Accuracy of cancer specific cause of death assigned through machine learning compared to an independent cause of death committee in a Cluster randomised trial of PSA testing for prostate cancer (CAP).


Session type:


Emma Turner1, Chris McWilliams, Eleanor Walsh, Raul Santos-Rodriguez, Avon Huxor, Richard Martin
1University of Bristol



Use of big data and AI in medicine is increasing with an expectation that these will improve patient outcomes and save lives.  They also have the potential to increase efficiencies in clinical trials.  Knowledge of underlying cause of death (CoD) is a key health outcome in research and assignment of cancer specific CoD from death certification is prone to misclassification.  The development of an interpretable machine learning (ML) classifier to predict cancer specific death could reduce the need for complex medical summaries to be reviewed.


We applied ML classifiers to over 2,606 free text summaries used by independent experts to assign CoD in CAP .  A label of prostate cancer death assigned by the reviewers was used to train the ML techniques to: 1) Identify the key elements (words and phrases) that are good predictors of prostate cancer death; 2) Add user confidence and transparency by explaining how the ML techniques work, rather than relying on the prediction probability output by the classifier.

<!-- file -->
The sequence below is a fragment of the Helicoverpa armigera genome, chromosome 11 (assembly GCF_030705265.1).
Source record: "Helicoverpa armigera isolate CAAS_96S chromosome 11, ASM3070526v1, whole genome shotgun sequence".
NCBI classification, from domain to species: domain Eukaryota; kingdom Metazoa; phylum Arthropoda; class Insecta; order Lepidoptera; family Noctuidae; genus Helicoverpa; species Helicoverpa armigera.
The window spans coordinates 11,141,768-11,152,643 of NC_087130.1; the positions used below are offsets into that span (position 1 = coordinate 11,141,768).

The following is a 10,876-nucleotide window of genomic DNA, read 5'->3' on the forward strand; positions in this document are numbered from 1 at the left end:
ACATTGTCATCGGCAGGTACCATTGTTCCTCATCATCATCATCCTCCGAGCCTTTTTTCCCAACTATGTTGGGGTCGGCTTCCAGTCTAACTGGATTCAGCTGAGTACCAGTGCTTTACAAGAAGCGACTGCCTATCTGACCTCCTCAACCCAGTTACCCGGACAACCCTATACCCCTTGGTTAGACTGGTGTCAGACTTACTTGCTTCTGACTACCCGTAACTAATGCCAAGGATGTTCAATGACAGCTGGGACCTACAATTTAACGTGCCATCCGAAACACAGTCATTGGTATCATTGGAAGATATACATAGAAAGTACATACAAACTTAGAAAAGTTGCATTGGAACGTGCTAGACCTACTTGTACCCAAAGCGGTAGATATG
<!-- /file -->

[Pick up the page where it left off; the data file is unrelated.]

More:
Using a random forest (RF) classifier with a bag-of-words feature set we found that we could predict prostate cancer death with >90% accuracy. We then investigated how the RF was classifying the free-text summaries by looking at which elements in the free-text summarises were used to assign prostate cancer death.   Word clouds provide a visual representation of the words (or group of words) that are most predictive of prostate cancer deaths across the dataset. The word clouds show that clinically important signs of progressing prostate cancer, are key to identifying prostate cancer deaths. 


Algorithmic classification of clinical data could reduce the need for complex medical summaries to be reviewed by an independent committee. We demonstrate the use of visual methods to explain classifier predictions allowing users to apply clinical judgement when assessing the appropriateness of predictions.  Knowledge of predictive features could also be used to target data extraction reducing the workload in creating the free-text summaries.

Impact statement

An interpretable machine learning classifier that classifies cancer specific death could increase efficiencies in clinical trials, reducing the need for complex medical summaries to be reviewed by independent experts.